According to Wikipedia, a vacation is a leave of absence from a regular occupation, or a specific trip or journey, usually for the purpose of recreation or tourism. In the United Kingdom, the word vacation once specifically referred to the long summer break taken by the law courts and then later the term was applied to universities. The custom was introduced by William the Conqueror … Continue reading A Thousand and One Posts…Going on Vacation!
There have been two articles on A Stamp A Day about the British colony of St. Vincent and one about the independent St. Vincent and the Grenadines. Today’s featured stamp adds another issuing entity to the ASAD roster, that of The Grenadines of St. Vincent (although it the stamps for both are released under the direction of the Inter-Governmental Philatelic Corporation). The Grenadines are a … Continue reading Post #996: The Grenadines of St. Vincent
On March 19, 1932, the Sydney Harbour Bridge in Sydney, New South Wales, Australia, opened. This is a heritage-listed steel through arch bridge across Sydney Harbour that carries rail, vehicular, bicycle, and pedestrian traffic between the Sydney central business district (CBD) and the North Shore. The dramatic view of the bridge, the harbor, and the nearby Sydney Opera House is an iconic image of Sydney, … Continue reading Post #995: Sydney Harbour Bridge
For a long time, my collection held but a solitary stamp from the Caribbean island of St. Vincent. That stamp was featured on the colony’s stamp issuers article back in June 2017. I recently sought to add more and purchased a small “mystery” mixed lot of St. Vincent stamps. However, only three were inscribed thusly. One sheet of eight stamps bore the inscription St. Vincent … Continue reading The Seal of St. Vincent Colony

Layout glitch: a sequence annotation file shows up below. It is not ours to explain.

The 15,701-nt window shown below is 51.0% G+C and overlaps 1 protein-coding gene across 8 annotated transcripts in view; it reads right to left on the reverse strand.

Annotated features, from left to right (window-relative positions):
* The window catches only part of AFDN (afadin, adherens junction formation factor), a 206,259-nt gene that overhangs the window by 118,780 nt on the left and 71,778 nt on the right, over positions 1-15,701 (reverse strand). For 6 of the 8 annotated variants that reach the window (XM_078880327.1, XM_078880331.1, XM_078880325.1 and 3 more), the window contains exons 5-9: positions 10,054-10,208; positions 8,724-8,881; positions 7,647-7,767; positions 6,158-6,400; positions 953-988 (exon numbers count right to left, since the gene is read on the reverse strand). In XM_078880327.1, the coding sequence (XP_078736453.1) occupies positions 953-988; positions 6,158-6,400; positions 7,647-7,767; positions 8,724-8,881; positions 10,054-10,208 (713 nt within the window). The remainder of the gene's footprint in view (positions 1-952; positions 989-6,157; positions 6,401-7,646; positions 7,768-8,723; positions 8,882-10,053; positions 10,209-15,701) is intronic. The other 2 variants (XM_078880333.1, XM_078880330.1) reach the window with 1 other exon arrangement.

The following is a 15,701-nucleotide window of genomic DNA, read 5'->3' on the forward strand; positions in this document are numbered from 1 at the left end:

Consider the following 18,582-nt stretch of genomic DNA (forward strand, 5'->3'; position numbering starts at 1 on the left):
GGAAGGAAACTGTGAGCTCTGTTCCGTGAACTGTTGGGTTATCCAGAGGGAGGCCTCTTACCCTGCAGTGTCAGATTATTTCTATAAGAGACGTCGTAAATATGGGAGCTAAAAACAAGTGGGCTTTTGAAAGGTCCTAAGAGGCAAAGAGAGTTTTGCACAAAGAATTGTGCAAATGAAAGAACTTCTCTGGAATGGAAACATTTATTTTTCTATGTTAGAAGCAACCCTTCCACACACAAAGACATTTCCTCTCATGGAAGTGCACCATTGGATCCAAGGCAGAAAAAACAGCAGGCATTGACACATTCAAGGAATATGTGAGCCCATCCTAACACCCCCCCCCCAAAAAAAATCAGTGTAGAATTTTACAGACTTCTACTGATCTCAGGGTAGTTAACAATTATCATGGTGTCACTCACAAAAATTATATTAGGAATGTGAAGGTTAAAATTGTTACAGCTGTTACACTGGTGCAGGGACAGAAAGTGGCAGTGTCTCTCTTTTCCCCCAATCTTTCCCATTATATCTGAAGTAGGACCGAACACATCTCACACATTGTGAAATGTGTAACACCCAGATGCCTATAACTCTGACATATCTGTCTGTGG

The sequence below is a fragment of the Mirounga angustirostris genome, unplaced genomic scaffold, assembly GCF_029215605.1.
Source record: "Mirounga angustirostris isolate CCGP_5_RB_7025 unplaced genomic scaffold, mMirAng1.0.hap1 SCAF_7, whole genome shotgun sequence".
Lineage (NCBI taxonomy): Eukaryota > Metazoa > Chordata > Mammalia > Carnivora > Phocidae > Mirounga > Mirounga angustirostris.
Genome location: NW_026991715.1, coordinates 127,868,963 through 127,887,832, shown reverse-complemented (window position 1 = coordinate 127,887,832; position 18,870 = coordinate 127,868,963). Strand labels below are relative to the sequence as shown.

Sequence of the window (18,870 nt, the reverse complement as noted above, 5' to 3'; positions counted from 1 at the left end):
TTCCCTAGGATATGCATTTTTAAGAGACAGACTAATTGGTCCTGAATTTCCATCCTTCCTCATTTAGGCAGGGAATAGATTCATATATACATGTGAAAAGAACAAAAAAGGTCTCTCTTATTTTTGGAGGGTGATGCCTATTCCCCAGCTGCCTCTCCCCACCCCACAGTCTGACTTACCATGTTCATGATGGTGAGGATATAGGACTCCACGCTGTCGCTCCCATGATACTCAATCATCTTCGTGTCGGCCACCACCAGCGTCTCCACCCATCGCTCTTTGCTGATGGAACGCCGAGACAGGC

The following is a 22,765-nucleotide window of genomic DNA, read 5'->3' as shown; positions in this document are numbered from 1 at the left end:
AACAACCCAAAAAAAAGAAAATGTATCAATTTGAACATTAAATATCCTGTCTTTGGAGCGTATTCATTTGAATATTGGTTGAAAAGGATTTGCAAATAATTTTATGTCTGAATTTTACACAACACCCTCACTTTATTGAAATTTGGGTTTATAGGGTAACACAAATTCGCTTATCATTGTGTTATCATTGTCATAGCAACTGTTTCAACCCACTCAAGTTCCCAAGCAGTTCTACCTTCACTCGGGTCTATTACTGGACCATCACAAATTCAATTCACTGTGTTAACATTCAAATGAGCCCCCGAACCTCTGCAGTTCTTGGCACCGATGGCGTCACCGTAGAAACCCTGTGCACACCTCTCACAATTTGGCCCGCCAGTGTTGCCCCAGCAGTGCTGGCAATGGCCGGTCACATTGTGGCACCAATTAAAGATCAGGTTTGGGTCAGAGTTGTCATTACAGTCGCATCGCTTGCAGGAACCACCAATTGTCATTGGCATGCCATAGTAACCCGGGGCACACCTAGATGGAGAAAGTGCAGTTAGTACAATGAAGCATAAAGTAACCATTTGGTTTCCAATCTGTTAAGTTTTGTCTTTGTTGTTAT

On March 13, 1997, the Phoenix Lights were seen over Phoenix, Arizona, by hundreds of people, and by millions on television. These were a series of widely sighted unidentified flying objects or UFOs observed in the skies over the U.S. states of Arizona, Nevada, and the Mexican state of Sonora on the same night. Lights of varying descriptions were seen by thousands of people between … Continue reading The Phoenix Lights
A dory is a small, shallow-draft boat, about 16 to 23 feet (5 to 7 meters) long. It is usually a lightweight boat with high sides, a flat bottom and sharp bows. They are easy to build because of their simple lines. For centuries, dories have been used as traditional fishing boats, both in coastal waters and in the open sea. Strictly speaking, the only … Continue reading The Dory
The jukong is a type of sailing boat found in the Australian Territory of the Cocos (Keeling) Islands where it is the preferred mode of transport across the atoll. It is more akin to the European whaleboat than to the similarly named jukung from Indonesia. The latter is also known as a cadik and is a traditional outrigger canoe used for fishing. The double outrigger … Continue reading Jukong Boat of the Cocos (Keeling) Islands
The Ross Dependency is a region of Antarctica defined by a sector originating at the South Pole, passing along longitudes 160° east to 150° west, and terminating at latitude 60° south. It is claimed by New Zealand. Since the Antarctic Treaty came into force in 1961, Article IV of which states: “No acts or activities taking place while the present Treaty is in force shall … Continue reading Ross Dependency, Scott Base, and HMNZS Endeavour